We want artificial leather to be a perfect imitation of genuine leather. For clothing, we mainly want soft material that is pleasant to wear, supple and, above all, machine-washable.

Feel

High-quality artificial leather generally feels exactly like real leather.

More environmentally friendly alternatives

From Evonik’s perspective, the PUD process is especially interesting. It begins with the manufacture of an aqueous PU dispersion (PUD) with an approximately 50 percent proportion of polymer microparticles. The dispersion is foamed, and the foam mass is then spread onto the carrier at room temperature. The material is then dried within a few minutes at a temperature of 100°C, covered with the topcoat, and finished.

But so far this alternative, which is much more environmentally friendly, has only played a subordinate role in the market. One of the reasons for that is the inadequacy of the necessary process additives—surfactants and foam stabilizers—which are added to the production process in only small amounts but play a key role in determining the quality of the final product. The additives that are used most often today react sensitively to hard water, are incompatible with certain crosslinking agents, and migrate to the surface of the material, where they form unsightly spots or an unpleasant greasy film. In addition, the surfactants that have been used to date often result in very course foam structures and do not sufficiently stabilize this foam during the production process.

These are the issues that were addressed by the researchers at Evonik. They have now developed an additive that does not have any of these negative side effects, but instead offers additional advantages. “It optimizes the pore structure of the polymer, accelerates the production process, conserves energy, and lends the artificial leather the desired high quality,” explains Dr. Michael Klostermann, who is responsible for the technical product development of the new additive.

Fine and uniform pores

The new additive, which is being marketed as ORTEGOL® P 1, is an organic non-ionic surfactant—a product group about which Evonik possesses extensive know-how. Among other things, organic non-ionic surfactants are used as highly effective emulsifiers for skin creams and lotions. Emulsifiers have functions that are very similar to those of surfactants: They disperse materials and stabilize one phase in another. This results in large surface areas that play a key role in determining the characteristics of the end product. Through ORTEGOL® P 1, Evonik has now made the way in which these surfactants work usable for the production of artificial leather too.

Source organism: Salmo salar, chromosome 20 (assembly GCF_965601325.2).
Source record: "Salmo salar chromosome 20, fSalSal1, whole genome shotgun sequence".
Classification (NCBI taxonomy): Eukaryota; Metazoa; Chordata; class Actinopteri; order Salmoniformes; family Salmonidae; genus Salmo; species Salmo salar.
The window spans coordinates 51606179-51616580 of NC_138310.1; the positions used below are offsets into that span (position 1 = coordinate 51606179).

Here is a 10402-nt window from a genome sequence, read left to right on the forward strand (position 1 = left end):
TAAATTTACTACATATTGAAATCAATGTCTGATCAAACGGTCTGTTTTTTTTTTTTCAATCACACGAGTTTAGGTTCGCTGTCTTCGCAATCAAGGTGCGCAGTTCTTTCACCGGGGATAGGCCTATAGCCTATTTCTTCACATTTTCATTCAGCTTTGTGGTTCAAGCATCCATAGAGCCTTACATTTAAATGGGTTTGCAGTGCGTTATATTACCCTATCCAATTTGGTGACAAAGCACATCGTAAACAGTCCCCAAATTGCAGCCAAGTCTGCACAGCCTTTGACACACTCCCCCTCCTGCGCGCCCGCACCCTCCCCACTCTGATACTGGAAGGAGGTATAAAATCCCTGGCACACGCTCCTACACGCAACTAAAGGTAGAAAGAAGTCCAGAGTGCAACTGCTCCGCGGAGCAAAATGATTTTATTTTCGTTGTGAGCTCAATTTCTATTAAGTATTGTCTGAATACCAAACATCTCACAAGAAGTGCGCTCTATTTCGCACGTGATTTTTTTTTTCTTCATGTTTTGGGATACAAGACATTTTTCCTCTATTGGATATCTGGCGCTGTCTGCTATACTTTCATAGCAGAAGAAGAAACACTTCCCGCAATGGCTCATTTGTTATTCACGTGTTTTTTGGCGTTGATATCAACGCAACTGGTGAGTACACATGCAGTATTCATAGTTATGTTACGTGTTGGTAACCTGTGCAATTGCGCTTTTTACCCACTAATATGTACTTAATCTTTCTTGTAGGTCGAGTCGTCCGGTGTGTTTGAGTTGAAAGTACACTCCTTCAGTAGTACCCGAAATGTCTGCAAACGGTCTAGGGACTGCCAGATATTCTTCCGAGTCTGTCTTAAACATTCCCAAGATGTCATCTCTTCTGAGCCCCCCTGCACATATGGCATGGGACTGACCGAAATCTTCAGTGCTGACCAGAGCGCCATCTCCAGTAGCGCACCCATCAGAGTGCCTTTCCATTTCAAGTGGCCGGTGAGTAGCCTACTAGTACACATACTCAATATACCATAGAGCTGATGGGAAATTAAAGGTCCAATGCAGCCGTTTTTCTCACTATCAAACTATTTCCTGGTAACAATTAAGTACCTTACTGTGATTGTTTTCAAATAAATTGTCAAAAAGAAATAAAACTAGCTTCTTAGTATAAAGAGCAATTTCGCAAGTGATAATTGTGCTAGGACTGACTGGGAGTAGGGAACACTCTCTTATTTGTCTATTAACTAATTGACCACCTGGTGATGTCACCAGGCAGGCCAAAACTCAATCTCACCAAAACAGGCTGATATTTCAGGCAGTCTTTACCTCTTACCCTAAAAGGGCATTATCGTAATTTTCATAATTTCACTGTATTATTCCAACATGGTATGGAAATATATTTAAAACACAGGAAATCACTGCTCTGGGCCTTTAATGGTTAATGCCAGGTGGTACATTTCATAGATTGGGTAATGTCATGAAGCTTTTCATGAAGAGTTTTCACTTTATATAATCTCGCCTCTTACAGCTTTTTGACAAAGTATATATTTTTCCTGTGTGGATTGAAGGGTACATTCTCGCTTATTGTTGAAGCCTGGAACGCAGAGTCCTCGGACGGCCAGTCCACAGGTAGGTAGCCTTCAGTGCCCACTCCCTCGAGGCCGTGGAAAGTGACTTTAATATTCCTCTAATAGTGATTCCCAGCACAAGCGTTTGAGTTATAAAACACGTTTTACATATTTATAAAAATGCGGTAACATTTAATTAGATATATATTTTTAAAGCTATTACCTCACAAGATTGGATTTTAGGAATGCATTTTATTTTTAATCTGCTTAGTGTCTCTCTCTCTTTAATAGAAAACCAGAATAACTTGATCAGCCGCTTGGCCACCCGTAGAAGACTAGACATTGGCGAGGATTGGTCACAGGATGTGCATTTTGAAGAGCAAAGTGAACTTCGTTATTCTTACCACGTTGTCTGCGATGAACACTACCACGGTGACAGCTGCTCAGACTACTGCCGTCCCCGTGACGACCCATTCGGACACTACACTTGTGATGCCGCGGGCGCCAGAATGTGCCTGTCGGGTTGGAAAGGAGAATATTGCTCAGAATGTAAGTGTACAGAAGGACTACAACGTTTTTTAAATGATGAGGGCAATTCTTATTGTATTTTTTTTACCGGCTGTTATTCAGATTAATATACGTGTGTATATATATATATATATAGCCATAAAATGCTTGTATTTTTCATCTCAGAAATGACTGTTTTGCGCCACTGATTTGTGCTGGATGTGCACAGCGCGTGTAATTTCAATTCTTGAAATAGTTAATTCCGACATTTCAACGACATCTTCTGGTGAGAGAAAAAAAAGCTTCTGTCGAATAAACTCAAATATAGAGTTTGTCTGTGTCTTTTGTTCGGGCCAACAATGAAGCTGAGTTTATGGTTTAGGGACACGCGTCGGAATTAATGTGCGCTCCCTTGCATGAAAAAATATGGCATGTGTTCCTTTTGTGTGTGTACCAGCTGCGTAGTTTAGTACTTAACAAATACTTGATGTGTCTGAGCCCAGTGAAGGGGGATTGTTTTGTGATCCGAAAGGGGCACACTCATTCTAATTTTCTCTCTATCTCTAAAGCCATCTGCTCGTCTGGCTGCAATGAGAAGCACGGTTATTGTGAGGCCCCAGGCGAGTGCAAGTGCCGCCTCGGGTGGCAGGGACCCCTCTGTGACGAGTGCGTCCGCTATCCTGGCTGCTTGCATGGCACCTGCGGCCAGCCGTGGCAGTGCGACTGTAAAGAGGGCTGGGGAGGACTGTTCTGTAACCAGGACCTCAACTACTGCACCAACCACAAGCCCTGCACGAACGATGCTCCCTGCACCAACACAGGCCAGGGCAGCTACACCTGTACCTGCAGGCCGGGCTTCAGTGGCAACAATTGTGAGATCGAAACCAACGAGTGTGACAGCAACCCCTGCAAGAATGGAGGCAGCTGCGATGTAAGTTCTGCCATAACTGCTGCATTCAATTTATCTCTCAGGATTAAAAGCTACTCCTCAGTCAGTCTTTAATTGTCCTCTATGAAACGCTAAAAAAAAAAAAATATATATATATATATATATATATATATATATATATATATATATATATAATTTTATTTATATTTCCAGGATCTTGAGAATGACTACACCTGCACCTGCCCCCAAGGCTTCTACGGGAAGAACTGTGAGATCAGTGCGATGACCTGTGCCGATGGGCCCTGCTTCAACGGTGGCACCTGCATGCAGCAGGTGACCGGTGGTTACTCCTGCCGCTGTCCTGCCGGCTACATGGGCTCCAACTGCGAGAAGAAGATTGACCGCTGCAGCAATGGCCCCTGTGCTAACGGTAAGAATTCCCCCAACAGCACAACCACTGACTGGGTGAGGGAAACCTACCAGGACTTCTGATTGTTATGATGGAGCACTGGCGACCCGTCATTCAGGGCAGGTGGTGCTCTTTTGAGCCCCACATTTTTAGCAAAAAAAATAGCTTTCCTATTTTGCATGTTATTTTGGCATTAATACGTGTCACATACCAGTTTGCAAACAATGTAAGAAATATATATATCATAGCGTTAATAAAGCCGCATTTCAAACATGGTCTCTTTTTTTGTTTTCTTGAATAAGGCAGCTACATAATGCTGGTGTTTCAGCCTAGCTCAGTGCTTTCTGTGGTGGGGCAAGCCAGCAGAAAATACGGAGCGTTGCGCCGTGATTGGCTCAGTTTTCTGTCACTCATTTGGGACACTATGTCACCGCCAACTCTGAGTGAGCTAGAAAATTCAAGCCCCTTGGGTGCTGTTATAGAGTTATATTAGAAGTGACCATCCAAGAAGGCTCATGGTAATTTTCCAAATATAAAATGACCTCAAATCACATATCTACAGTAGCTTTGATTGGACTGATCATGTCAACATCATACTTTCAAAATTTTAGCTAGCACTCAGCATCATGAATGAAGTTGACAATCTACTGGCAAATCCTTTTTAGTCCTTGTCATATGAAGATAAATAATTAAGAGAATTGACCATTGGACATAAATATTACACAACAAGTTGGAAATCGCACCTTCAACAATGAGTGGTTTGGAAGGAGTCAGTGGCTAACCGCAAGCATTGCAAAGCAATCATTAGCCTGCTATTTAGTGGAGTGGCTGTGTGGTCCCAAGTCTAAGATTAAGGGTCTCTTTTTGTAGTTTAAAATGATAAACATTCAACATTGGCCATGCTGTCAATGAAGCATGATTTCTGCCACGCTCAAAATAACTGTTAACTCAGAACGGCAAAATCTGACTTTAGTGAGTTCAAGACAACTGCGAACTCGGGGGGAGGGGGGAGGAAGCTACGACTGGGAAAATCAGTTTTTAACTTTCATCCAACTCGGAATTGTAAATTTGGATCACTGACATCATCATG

The new additive is added to the PUD dispersion before the foaming process in quantities of just a few percent of the total mass. The function of the additive is to keep the foamed dispersion on the carrier stable until it has completely dried into a foam. That’s the only way to create the fine and uniform pores that make artificial leather soft, smooth, and supple. Tests carried out in cooperation with artificial leather manufacturers have shown that ORTEGOL® P 1 is equal to this task. It stabilizes not only the individual air bubbles but also the continuous phase of the aqueous foam.

»The additive optimizes the pore structure of the polymer and lends the artificial leather the desired high quality.«

MICHAEL KLOSTERMANN

Energy use is reduced by 50 percent

“The additive can do even more. During the production of artificial leather, it significantly improves the balance of energy, raw materials, and emissions,” says Dr. Kai-Oliver Feldmann, who is responsible for coordinating the contacts between product development and technical customer support. Compared with the DMF coagulation process, the new procedure saves producers about half of their energy consumption and also drastically reduces emissions. The new additive is based on renewable raw materials, and that’s a further advantage by comparison with DMF.

ORTEGOL® P 1 has been produced in Duisburg since the end of 2017 and is already being used by the first group of customers in Germany and China. And P1 is only the beginning. Evonik is currently working to develop additional types of ORTEGOL® P that enable customers to precisely adjust the pore size, density, and flow properties of the foam and thus determine the performance of their artificial leather. The aim is to ensure that the ORTEGOL® P family can cover the entire spectrum of applications in the artificial leather market.

Evonik is launching the new additive on the market at a time when the artificial leather industry is changing and searching for alternatives. ORTEGOL® P 1 is the first successfully tested candidate from a group of surfactants that make water-based processes practicable and environmentally friendly. As a result, Evonik is successfully addressing the requirements of manufacturers and consumers who set great store by high-quality artificial leather and also expect that its production will not harm people and the environment.

GLOSSAR

Dimethylformamid (DMF) is an organic solvent that is often used in the production of polymers such as polyurethane

DMF coagulation is a process of layering in which a paste made of polyurethane resin and DMF is spread onto a textile carrier and the DMF is then washed out in a series of baths. The polyurethane continues to adhere to the textile and hardens there

Polyurethanes (PU) are versatile plastics or artificial resins. Today they are used in the production of high-quality artificial leather, among

PVC (Polyvinyl chloride) is one of the most important polymers for the production of plastics. Since the 1940s it has also been used to produce artificial leather

photos: Stephan Abry, Getty Images (5), Lyuby Burakova/stocksy.com, Graeme Montgomery/Trunk Archive, Dimitrij Tanaskovic/stocksy.com
Illustration: KNSKB+